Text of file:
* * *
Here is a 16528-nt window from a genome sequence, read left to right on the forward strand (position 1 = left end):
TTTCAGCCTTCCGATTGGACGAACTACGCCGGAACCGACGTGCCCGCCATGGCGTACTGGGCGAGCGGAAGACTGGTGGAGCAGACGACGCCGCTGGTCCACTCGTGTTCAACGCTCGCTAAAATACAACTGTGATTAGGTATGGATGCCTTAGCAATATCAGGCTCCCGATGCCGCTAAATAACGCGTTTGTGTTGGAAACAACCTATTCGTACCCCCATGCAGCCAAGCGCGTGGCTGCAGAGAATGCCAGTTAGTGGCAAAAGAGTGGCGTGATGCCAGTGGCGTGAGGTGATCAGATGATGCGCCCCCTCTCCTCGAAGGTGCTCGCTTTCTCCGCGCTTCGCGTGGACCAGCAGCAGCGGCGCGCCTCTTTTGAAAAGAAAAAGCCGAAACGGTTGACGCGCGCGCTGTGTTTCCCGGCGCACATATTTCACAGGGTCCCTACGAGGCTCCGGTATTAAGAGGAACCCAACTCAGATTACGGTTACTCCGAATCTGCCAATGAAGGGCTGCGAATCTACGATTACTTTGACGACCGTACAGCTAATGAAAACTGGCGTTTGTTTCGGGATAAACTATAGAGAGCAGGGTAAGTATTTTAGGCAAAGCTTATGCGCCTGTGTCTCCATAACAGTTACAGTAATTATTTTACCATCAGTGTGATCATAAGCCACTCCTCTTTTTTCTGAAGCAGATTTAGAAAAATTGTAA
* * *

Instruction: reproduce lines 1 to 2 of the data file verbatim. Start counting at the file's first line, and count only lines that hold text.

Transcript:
Here is a 16528-nt window from a genome sequence, read left to right on the forward strand (position 1 = left end):
TTTCAGCCTTCCGATTGGACGAACTACGCCGGAACCGACGTGCCCGCCATGGCGTACTGGGCGAGCGGAAGACTGGTGGAGCAGACGACGCCGCTGGTCCACTCGTGTTCAACGCTCGCTAAAATACAACTGTGATTAGGTATGGATGCCTTAGCAATATCAGGCTCCCGATGCCGCTAAATAACGCGTTTGTGTTGGAAACAACCTATTCGTACCCCCATGCAGCCAAGCGCGTGGCTGCAGAGAATGCCAGTTAGTGGCAAAAGAGTGGCGTGATGCCAGTGGCGTGAGGTGATCAGATGATGCGCCCCCTCTCCTCGAAGGTGCTCGCTTTCTCCGCGCTTCGCGTGGACCAGCAGCAGCGGCGCGCCTCTTTTGAAAAGAAAAAGCCGAAACGGTTGACGCGCGCGCTGTGTTTCCCGGCGCACATATTTCACAGGGTCCCTACGAGGCTCCGGTATTAAGAGGAACCCAACTCAGATTACGGTTACTCCGAATCTGCCAATGAAGGGCTGCGAATCTACGATTACTTTGACGACCGTACAGCTAATGAAAACTGGCGTTTGTTTCGGGATAAACTATAGAGAGCAGGGTAAGTATTTTAGGCAAAGCTTATGCGCCTGTGTCTCCATAACAGTTACAGTAATTATTTTACCATCAGTGTGATCATAAGCCACTCCTCTTTTTTCTGAAGCAGATTTAGAAAAATTGTAA